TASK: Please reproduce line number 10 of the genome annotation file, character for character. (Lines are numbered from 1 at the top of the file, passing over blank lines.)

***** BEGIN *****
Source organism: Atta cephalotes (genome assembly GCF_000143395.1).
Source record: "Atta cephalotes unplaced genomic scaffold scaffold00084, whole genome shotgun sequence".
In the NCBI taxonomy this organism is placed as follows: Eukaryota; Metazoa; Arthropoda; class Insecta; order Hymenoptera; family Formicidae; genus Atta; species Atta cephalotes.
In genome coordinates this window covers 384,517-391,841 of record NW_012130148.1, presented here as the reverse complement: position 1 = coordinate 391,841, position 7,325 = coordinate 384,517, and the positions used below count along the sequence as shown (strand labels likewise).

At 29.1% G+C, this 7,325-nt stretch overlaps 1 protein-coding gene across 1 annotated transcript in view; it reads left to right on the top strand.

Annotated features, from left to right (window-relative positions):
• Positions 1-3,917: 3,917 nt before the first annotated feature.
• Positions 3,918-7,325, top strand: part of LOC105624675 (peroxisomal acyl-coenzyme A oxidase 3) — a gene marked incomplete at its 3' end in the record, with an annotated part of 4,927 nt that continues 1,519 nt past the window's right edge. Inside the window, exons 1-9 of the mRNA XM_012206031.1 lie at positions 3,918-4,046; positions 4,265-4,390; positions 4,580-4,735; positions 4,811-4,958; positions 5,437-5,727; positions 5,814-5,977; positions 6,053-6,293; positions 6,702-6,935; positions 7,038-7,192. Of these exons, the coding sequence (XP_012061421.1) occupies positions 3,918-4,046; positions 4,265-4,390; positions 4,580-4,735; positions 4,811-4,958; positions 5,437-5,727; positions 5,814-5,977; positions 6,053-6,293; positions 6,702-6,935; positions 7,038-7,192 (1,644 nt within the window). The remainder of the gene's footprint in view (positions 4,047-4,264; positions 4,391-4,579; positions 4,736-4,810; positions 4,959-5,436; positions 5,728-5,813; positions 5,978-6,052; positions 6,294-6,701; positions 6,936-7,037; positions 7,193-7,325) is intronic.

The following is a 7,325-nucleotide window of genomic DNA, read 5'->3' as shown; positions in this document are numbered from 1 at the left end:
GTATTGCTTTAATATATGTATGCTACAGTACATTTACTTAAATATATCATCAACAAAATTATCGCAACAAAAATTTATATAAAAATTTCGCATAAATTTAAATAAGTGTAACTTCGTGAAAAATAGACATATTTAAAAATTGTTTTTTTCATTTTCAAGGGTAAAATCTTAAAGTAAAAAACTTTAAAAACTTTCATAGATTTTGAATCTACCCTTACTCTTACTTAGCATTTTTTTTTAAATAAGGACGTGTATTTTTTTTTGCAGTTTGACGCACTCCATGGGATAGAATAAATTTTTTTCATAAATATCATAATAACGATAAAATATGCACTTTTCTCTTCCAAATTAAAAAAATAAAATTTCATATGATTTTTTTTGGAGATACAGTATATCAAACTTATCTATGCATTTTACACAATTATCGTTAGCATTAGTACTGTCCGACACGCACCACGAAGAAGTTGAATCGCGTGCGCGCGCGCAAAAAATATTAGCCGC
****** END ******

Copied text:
GTATTGCTTTAATATATGTATGCTACAGTACATTTACTTAAATATATCATCAACAAAATTATCGCAACAAAAATTTATATAAAAATTTCGCATAAATTTAAATAAGTGTAACTTCGTGAAAAATAGACATATTTAAAAATTGTTTTTTTCATTTTCAAGGGTAAAATCTTAAAGTAAAAAACTTTAAAAACTTTCATAGATTTTGAATCTACCCTTACTCTTACTTAGCATTTTTTTTTAAATAAGGACGTGTATTTTTTTTTGCAGTTTGACGCACTCCATGGGATAGAATAAATTTTTTTCATAAATATCATAATAACGATAAAATATGCACTTTTCTCTTCCAAATTAAAAAAATAAAATTTCATATGATTTTTTTTGGAGATACAGTATATCAAACTTATCTATGCATTTTACACAATTATCGTTAGCATTAGTACTGTCCGACACGCACCACGAAGAAGTTGAATCGCGTGCGCGCGCGCAAAAAATATTAGCCGC